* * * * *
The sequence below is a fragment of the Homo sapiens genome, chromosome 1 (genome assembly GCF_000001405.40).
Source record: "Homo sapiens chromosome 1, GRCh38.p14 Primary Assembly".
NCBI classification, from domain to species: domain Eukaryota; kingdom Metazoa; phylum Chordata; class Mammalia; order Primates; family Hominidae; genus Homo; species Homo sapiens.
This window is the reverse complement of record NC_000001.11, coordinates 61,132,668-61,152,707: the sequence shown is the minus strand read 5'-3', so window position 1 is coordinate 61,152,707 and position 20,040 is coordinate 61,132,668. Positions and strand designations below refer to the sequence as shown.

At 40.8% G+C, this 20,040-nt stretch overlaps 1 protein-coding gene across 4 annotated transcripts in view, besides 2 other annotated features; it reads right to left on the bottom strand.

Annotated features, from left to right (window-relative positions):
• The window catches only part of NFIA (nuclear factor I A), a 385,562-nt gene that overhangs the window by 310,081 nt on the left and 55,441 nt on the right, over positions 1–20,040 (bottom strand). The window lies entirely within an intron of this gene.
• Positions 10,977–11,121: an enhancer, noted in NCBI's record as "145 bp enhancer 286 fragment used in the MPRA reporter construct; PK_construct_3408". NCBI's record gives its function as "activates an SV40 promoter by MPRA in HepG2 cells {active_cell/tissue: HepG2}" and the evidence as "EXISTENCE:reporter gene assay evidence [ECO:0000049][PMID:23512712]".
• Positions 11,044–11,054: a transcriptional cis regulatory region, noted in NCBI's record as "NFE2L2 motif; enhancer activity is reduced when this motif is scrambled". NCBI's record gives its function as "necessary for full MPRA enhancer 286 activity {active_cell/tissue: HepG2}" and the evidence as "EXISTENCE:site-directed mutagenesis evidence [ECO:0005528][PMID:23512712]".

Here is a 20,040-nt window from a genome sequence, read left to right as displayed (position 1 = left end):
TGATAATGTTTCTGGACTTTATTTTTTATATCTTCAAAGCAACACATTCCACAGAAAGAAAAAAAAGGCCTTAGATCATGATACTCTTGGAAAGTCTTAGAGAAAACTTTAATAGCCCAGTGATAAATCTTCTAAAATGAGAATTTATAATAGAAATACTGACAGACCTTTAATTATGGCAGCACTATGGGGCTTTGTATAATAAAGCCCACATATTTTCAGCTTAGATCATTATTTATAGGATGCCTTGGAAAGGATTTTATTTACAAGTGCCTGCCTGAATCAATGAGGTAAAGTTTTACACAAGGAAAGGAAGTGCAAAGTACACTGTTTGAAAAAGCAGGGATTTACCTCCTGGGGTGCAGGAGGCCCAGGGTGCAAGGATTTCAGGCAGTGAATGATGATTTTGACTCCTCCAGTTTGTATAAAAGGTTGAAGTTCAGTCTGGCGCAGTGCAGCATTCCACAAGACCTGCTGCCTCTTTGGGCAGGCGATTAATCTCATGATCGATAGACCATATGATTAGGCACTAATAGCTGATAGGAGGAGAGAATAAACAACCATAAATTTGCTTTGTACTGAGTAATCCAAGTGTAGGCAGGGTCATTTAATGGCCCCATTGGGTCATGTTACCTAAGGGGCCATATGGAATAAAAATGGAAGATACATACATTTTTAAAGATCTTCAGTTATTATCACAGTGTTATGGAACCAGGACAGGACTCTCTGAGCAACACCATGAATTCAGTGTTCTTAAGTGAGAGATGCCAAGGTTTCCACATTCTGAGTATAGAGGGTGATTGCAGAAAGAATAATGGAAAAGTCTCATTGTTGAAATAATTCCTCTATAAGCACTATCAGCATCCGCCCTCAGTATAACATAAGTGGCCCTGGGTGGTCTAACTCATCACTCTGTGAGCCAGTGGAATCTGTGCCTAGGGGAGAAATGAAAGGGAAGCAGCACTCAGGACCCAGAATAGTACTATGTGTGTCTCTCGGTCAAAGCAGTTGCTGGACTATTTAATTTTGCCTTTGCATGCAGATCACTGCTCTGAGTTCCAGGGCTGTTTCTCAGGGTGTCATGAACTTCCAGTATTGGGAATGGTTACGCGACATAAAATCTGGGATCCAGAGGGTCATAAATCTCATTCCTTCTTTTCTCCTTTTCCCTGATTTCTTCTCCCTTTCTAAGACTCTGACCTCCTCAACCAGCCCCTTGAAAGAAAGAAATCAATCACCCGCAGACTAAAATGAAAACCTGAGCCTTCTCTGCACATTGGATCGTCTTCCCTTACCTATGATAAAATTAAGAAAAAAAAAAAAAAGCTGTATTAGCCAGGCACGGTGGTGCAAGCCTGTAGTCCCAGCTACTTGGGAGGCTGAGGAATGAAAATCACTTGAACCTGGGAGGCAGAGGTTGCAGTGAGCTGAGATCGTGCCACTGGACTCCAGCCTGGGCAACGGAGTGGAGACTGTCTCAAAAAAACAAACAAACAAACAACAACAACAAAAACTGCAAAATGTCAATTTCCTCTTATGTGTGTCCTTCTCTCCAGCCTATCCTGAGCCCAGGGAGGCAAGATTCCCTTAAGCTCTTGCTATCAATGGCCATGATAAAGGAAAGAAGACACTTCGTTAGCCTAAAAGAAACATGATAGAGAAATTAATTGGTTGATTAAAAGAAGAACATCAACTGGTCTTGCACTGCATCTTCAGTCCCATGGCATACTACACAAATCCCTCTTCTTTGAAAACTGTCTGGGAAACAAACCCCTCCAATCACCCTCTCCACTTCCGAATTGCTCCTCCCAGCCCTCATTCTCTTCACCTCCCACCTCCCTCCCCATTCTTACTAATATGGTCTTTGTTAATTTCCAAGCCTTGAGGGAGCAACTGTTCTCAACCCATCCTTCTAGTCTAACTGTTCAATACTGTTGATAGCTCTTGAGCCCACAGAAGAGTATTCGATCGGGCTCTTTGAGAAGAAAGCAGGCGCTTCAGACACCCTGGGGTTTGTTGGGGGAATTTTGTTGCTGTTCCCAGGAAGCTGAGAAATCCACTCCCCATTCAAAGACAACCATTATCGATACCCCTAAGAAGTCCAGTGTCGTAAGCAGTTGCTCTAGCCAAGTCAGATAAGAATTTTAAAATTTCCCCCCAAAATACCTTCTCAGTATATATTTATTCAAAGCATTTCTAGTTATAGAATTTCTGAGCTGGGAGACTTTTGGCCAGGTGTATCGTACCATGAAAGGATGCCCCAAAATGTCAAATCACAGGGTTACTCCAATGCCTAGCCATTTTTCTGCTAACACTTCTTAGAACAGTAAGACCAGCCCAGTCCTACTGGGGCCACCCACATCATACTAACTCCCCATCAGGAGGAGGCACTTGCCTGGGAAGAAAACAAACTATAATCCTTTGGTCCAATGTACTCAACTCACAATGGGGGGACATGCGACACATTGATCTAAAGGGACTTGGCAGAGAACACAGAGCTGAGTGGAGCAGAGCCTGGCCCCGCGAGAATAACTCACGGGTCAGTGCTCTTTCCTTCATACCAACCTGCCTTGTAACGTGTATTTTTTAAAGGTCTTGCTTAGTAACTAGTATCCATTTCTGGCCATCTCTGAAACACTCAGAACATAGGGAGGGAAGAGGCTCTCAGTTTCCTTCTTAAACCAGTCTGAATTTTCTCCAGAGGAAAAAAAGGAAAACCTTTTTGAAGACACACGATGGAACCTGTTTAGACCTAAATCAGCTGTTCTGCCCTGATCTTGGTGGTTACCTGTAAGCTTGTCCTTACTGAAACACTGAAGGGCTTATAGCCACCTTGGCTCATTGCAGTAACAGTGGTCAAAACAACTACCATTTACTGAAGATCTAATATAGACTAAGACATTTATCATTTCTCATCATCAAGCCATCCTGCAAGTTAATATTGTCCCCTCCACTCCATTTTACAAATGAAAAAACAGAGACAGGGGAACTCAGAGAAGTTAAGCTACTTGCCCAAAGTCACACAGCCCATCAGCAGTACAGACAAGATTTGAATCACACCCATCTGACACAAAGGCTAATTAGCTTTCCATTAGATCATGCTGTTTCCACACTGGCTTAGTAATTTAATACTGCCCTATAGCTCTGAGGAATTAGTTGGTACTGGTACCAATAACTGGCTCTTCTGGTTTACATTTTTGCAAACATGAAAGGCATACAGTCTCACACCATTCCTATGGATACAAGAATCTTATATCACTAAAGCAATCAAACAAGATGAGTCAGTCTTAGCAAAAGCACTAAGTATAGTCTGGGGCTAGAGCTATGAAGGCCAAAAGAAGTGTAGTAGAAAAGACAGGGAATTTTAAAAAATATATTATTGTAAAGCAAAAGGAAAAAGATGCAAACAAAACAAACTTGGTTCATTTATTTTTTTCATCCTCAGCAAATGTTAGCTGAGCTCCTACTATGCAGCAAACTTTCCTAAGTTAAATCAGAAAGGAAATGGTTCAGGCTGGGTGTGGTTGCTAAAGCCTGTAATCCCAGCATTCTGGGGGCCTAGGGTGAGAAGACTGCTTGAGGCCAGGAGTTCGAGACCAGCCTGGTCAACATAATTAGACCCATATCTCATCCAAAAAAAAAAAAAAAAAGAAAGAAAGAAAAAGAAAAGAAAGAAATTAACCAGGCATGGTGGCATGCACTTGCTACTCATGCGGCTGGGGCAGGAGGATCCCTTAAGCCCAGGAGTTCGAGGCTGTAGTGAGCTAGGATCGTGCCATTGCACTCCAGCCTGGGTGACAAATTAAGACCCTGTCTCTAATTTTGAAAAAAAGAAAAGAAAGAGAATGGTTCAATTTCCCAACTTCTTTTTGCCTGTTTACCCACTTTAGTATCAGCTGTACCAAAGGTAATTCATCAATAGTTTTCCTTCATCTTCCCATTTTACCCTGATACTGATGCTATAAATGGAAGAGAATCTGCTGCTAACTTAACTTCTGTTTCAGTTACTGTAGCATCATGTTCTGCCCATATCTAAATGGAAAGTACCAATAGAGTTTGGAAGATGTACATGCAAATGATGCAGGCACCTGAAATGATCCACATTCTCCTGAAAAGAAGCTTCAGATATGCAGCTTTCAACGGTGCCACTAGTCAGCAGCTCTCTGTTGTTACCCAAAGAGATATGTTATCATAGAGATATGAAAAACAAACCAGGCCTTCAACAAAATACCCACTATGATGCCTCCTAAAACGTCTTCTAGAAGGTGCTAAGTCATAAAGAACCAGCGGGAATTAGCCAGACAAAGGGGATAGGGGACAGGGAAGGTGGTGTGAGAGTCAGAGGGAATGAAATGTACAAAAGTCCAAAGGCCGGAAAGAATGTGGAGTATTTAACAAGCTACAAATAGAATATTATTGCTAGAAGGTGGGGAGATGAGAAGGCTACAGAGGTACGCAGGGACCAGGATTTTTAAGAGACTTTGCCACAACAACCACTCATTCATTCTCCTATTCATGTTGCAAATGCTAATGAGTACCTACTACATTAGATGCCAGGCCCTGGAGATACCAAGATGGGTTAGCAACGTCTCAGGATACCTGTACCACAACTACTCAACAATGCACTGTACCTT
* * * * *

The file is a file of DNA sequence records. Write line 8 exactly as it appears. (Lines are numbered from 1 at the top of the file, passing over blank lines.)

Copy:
• Positions 10,977–11,121: an enhancer, noted in NCBI's record as "145 bp enhancer 286 fragment used in the MPRA reporter construct; PK_construct_3408". NCBI's record gives its function as "activates an SV40 promoter by MPRA in HepG2 cells {active_cell/tissue: HepG2}" and the evidence as "EXISTENCE:reporter gene assay evidence [ECO:0000049][PMID:23512712]".